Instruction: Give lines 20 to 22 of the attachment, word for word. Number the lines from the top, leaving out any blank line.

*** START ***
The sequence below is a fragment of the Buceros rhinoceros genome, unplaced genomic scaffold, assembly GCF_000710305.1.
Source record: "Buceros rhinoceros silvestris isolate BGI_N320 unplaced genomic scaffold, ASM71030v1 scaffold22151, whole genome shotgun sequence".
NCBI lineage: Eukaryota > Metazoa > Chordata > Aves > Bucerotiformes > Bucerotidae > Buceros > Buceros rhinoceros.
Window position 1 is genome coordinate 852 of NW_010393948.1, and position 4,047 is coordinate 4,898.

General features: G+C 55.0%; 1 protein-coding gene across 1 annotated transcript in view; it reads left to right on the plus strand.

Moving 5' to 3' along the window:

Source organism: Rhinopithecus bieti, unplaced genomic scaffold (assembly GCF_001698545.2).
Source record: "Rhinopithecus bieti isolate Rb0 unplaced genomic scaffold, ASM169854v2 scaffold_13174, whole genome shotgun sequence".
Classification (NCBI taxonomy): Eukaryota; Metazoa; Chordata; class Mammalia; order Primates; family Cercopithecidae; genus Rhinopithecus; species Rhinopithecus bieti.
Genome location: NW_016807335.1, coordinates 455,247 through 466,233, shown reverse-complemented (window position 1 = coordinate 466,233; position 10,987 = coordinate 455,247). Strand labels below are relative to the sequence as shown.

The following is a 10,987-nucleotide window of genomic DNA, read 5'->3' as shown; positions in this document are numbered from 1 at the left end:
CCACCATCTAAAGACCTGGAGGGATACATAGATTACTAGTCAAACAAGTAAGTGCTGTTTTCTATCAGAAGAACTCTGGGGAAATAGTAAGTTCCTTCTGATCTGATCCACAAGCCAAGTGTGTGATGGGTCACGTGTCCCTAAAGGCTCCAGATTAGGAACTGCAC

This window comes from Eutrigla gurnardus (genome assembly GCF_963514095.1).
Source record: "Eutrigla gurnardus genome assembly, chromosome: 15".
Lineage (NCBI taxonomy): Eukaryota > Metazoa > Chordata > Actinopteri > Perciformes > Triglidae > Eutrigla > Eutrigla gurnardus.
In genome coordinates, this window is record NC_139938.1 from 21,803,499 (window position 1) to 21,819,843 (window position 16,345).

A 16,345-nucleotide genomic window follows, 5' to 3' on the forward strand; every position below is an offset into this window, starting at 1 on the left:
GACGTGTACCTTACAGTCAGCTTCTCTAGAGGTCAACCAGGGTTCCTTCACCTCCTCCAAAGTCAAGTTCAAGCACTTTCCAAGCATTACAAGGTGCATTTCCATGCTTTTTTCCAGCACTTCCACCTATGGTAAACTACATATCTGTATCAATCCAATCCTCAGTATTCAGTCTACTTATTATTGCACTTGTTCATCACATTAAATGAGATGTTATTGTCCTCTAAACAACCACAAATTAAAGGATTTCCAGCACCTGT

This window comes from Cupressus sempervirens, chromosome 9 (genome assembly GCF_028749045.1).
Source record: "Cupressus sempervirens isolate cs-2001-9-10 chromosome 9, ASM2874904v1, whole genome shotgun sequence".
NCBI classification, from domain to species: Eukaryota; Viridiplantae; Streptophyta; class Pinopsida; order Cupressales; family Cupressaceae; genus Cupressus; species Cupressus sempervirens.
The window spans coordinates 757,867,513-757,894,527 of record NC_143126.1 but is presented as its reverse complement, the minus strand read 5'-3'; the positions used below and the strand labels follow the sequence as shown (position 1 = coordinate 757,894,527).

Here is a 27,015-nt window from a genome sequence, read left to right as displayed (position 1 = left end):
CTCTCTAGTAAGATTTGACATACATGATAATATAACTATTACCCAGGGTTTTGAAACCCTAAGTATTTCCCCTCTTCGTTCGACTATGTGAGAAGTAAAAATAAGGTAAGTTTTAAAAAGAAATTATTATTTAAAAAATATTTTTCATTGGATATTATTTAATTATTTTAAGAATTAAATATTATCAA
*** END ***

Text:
Source record: "Cupressus sempervirens isolate cs-2001-9-10 chromosome 9, ASM2874904v1, whole genome shotgun sequence".
NCBI classification, from domain to species: Eukaryota; Viridiplantae; Streptophyta; class Pinopsida; order Cupressales; family Cupressaceae; genus Cupressus; species Cupressus sempervirens.
The window spans coordinates 757,867,513-757,894,527 of record NC_143126.1 but is presented as its reverse complement, the minus strand read 5'-3'; the positions used below and the strand labels follow the sequence as shown (position 1 = coordinate 757,894,527).